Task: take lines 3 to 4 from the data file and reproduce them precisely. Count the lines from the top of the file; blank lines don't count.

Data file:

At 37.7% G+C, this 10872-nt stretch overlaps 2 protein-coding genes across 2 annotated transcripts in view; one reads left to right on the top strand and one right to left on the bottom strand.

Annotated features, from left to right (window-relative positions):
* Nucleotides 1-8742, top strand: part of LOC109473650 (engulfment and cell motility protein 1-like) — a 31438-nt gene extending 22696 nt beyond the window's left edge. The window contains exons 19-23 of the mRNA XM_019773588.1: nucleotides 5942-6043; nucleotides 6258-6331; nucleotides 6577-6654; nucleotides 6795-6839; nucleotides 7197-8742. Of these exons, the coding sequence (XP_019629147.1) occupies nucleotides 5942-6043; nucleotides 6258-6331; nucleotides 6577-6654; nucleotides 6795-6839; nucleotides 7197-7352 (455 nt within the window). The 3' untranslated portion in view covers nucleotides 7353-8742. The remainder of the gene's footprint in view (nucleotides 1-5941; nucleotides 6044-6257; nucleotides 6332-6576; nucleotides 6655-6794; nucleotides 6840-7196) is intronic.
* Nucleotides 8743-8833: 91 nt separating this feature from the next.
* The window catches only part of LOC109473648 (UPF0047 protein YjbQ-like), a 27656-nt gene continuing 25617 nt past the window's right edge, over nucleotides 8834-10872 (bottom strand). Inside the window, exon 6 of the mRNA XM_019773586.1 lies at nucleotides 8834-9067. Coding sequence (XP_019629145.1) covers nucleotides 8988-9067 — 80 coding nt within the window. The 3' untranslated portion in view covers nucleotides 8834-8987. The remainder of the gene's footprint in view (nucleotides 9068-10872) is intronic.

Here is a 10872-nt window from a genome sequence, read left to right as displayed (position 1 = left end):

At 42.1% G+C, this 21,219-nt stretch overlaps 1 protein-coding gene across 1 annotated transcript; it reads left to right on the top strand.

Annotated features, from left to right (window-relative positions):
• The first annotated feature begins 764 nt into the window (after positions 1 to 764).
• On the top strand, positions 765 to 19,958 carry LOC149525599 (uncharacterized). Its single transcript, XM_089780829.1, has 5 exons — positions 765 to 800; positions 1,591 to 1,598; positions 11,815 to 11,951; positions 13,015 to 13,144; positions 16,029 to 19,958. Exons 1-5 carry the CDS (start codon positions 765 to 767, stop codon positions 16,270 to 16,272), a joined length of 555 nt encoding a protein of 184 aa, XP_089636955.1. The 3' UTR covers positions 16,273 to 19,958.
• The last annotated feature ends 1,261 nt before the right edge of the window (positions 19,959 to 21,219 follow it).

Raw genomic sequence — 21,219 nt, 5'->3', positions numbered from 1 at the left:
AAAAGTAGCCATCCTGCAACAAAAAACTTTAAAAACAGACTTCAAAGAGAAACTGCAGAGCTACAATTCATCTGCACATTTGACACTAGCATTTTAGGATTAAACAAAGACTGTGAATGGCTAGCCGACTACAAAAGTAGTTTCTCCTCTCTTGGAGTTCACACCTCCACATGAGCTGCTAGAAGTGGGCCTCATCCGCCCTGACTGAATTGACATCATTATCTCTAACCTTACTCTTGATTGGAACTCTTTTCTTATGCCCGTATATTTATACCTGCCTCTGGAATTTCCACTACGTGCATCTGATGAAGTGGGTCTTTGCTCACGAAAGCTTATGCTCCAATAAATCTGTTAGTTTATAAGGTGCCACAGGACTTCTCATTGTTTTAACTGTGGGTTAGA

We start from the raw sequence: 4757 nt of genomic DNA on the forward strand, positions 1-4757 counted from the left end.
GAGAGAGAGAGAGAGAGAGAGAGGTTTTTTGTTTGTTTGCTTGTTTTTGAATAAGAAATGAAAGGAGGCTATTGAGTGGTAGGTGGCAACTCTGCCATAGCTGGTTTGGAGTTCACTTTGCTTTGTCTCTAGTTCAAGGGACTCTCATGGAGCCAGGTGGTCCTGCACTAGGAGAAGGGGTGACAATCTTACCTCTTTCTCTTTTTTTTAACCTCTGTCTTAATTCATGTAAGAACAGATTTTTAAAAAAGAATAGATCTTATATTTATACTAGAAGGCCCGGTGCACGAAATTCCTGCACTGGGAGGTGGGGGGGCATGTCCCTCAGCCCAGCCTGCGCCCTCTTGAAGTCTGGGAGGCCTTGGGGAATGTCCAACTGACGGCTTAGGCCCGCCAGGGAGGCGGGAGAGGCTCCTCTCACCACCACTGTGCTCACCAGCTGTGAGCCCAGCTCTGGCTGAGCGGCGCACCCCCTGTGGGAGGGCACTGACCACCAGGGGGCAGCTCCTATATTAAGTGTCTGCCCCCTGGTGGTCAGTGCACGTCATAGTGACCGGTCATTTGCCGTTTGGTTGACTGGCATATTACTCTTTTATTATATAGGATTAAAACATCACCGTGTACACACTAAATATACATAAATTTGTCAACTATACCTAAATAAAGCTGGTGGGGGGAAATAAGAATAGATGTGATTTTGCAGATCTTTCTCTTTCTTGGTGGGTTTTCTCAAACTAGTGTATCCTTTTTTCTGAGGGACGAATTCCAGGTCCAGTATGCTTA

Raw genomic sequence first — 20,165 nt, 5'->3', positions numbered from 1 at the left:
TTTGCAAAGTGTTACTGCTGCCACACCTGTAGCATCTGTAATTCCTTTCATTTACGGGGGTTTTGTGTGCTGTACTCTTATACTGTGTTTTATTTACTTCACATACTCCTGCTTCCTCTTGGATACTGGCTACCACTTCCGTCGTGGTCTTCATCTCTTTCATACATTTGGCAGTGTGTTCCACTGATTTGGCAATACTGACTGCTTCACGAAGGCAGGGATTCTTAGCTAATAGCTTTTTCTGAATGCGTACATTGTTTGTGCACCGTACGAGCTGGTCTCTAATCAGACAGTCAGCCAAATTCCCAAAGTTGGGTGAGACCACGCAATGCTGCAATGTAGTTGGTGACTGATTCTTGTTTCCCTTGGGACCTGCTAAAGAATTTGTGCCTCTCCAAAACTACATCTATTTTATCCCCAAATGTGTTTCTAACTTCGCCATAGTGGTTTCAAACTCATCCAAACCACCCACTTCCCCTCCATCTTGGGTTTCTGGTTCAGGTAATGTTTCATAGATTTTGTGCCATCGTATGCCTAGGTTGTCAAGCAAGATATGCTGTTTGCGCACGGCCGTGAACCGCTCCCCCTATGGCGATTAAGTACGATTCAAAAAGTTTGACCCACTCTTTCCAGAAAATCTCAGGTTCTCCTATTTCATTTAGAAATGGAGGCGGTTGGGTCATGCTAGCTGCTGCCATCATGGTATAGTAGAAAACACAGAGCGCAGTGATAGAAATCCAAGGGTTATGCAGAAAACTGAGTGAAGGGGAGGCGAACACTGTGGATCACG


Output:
* Nucleotides 1-8742, top strand: part of LOC109473650 (engulfment and cell motility protein 1-like) — a 31438-nt gene extending 22696 nt beyond the window's left edge. The window contains exons 19-23 of the mRNA XM_019773588.1: nucleotides 5942-6043; nucleotides 6258-6331; nucleotides 6577-6654; nucleotides 6795-6839; nucleotides 7197-8742. Of these exons, the coding sequence (XP_019629147.1) occupies nucleotides 5942-6043; nucleotides 6258-6331; nucleotides 6577-6654; nucleotides 6795-6839; nucleotides 7197-7352 (455 nt within the window). The 3' untranslated portion in view covers nucleotides 7353-8742. The remainder of the gene's footprint in view (nucleotides 1-5941; nucleotides 6044-6257; nucleotides 6332-6576; nucleotides 6655-6794; nucleotides 6840-7196) is intronic.
* Nucleotides 8743-8833: 91 nt separating this feature from the next.